A Cautionary Tale on Stock Market Deception
Anjali Oberoi | If you’ve been following cannabis news, you’ve noticed that the happy-go-lucky mood of 2018 is now dead and buried. Today, those reporting on the industry are more likely to balance any optimism with a sense of caution and introspection. That’s quite understandable in hindsight of the months-long roller coaster ride that cannabis stock has been on. And it’s not just the fluctuations that is worrying observers:The North American Marijuana Index lost about a third of its value between the first and the last days of 2018.
Many recent pieces deliver detailed insight into why the cannabis party ended so early. As a side note here, and not at all meaning to undermine the relevance of these pieces, to me they are comical reminders that, as Laurence J. Peter put it, “an economist is an expert who will know tomorrow why the things he predicted yesterday didn't happen today”.
But our interest at The Workshop is not so much to explain broad economic trends. We aim instead at highlighting their real implications for businesses. Hence, in this particular instance, my main interest is to address cannabis entrepreneurs (and aspiring ones) who are seeing those tepid industry reports roll out every day, and might be wondering if they made bad career choices. Also, more generally, I find that the recent developments in the cannabis industry make for good material to understand how an entrepreneur should account for the stock markets.
Let’s start with remembering a mantra, oft-heard yet seldom explained when stocks go nuts: stock markets are not the economy. There is certainly a correlation between the two: when companies grow and make greater profits, they become more valuable to investors, and in turn their stock prices rise. However, while the act of buying stock is based on observing past trends, it is in reality a bet on the future - people do not buy into a company because it is profitable today, but because they hope it will become more profitable later. In the context of a nascent industry like cannabis, buying stock is even more than a bet... it’s often a gamble. Starting about 2014, the acceleration of recreational cannabis legalization created a rush of questionably-informed investors, sending cannabis stocks soaring. The downward-ish trend of 2018 merely reflects a readjustment of stock prices, based on more reasonable evaluations, as cannabis slowly lost its “next-big-thing” shine.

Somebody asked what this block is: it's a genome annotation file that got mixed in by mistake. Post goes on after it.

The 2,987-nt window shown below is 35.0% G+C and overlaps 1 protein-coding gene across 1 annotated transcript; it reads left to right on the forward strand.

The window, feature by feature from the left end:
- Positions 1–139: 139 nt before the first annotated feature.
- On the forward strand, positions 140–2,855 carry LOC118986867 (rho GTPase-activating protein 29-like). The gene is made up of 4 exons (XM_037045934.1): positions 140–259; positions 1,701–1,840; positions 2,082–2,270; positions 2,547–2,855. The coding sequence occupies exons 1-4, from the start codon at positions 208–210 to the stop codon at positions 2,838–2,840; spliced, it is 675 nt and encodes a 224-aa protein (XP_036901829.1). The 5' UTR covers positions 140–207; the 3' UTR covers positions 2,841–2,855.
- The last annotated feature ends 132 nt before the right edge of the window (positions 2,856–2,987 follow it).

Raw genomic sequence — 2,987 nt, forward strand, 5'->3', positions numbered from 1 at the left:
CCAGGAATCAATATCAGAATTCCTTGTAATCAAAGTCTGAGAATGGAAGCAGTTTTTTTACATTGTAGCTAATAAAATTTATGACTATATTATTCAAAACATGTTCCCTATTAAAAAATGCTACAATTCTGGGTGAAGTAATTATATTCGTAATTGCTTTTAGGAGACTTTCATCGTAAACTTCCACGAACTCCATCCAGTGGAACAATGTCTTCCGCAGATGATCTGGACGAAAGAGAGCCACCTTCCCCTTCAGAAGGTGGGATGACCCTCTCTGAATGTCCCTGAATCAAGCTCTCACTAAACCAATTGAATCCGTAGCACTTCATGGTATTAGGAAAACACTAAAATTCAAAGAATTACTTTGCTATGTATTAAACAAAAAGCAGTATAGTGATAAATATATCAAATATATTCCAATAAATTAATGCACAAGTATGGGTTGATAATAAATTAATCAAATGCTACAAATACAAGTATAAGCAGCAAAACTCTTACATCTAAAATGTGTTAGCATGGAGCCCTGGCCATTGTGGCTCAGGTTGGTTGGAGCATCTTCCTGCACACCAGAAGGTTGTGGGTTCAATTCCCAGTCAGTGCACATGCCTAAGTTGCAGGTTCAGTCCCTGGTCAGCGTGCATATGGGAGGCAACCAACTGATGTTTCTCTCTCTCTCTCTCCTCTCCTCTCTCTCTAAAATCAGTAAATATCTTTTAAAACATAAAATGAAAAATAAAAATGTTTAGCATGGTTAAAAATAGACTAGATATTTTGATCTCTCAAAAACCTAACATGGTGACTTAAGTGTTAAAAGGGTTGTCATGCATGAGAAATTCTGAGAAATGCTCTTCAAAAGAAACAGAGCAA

At the very same time, the cannabis industry actually grew at an annual rate of nearly 16%. We also know that the social normalization of cannabis has progressed at a speedy pace. One sign of that is the doubling of women’s consumption of cannabis between 2017 and 2018. Those are the significant numbers that cannabis entrepreneurs should focus on. They say much more about the prospects of cannabis startups than any news from Wall Street. They are unequivocal signs that the demand for legal cannabis will continue to fuel steady growth and business creation in the industry in the coming few years. More generally, my point is: observing the demand and supply drivers is the more reliable way to project the direction of an industry. Stock markets might distract and mislead you.
All that said, the slowdown of the cannabis stock market does indicate something of importance to cannabis ventures: raising money is about to get harder. The industry is developing and organizing, its infrastructure is taking shape, consumer preferences are starting to settle… and investors are becoming savvier. In a piece I wrote a few months ago, I observed that many commentators (and investors) still looked at cannabis as the next internet, expecting immense and immediate returns. Further, I commented that the organic food industry, where financial return cycles are comparably long, was a much more adequate benchmark for cannabis. Signs are that investors are catching on to that. And, on the scale of difficulty of raising money, doing so in the organic food sector has ranked pretty high for a while. Cannabis entrepreneurs would be wise to take note of that.